2. Poppy's Style Post author

      Exactly – we all have a choice:) I think a lot of the people who have an issue with his practices wouldn’t be shopping there anyway – surely after 29 you are too old for A&F – or am I now being ageist?

      Reply
      1. cc

        I really am not disagreeing with the marketing strategy of A&F. I was just trying to state that the ire from his comments has more to do with the person he is than what he actually says.

      2. Poppy's Style Post author

        Oh I know don’t worry I get it:) I guess my point is that we shouldn’t question his personal choices – I’m irritated with everyone pointing fun at his obvious plastic surgery – who cares? – His choice! He seems to be making money for the company which is all a Board of Directors/shareholders are interested in…

  10. evi

    every company (and every customer) have to choose for themself. totally agree.

    nevertheless zara is frustrating me. I´m an EUR36-38 in the upper half and EUR42 in the lower half(now that´s weird, but I don´t see myself as “fat”) and I´ve given up trying on their clothes. a friend who´s a lot thinner than me is struggeling to fit into their clothes too.

    Reply
    1. dinagideon

      Evi, I had to buy a large leather jacket from them and it fits exactly right and I have a tiny upper body for my height (5’8″) and wear a J. Crew size 4 or 6, and a Boden US 4 or 6/UK8 or 10.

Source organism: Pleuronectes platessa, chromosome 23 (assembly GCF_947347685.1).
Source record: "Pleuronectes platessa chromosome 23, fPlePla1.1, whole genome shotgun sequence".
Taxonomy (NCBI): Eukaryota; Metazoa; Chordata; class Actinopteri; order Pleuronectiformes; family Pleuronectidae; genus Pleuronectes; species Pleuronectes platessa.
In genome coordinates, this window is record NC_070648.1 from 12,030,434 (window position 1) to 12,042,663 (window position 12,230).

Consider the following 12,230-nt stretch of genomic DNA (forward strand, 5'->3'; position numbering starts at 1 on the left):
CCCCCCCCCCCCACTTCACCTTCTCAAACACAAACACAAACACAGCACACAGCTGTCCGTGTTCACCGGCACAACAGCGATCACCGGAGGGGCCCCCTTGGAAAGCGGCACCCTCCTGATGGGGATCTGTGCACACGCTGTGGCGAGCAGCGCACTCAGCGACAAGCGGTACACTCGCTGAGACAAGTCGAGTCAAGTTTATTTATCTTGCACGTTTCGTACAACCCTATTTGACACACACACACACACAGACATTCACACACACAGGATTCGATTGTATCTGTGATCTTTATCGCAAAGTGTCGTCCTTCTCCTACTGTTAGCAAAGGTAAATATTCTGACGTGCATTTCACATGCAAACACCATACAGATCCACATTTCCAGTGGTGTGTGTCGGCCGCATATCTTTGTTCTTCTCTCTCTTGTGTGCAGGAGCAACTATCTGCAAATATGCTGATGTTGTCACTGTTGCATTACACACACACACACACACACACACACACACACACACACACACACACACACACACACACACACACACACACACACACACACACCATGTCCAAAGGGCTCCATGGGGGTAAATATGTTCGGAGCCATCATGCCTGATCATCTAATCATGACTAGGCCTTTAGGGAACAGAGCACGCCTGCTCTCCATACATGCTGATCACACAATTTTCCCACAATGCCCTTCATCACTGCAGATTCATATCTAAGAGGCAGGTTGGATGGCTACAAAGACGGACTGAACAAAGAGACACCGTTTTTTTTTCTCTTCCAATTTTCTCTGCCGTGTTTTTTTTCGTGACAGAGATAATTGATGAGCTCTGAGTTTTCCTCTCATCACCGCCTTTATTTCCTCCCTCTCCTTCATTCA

Then I went to the store and ended up trying on and loving a dress with a more fitted skirt in a size medium and it fit great, and my bottom half is where I carry all my weight. Very very weird sizing. I don’t know how Zara does it, I imagine a ton of on-line shoppers must be doing constant returns.

      Reply
  11. Pingback: Mike Jeffries, you are a Douchebag | Morning Tempest Studios

  12. Anonymous

    Ha! His comments sum it up, their clothes are the most boring, uninspired ever, the only way they can market them is on the young, thin and beautiful, I reckon I could build a brand selling black bin bags as fashion if only that demographic sported them. I don’t really understand why ANYONE shops at A and F and all those similar style over substance shops. But well done on your more controversial viewpoint!

    Reply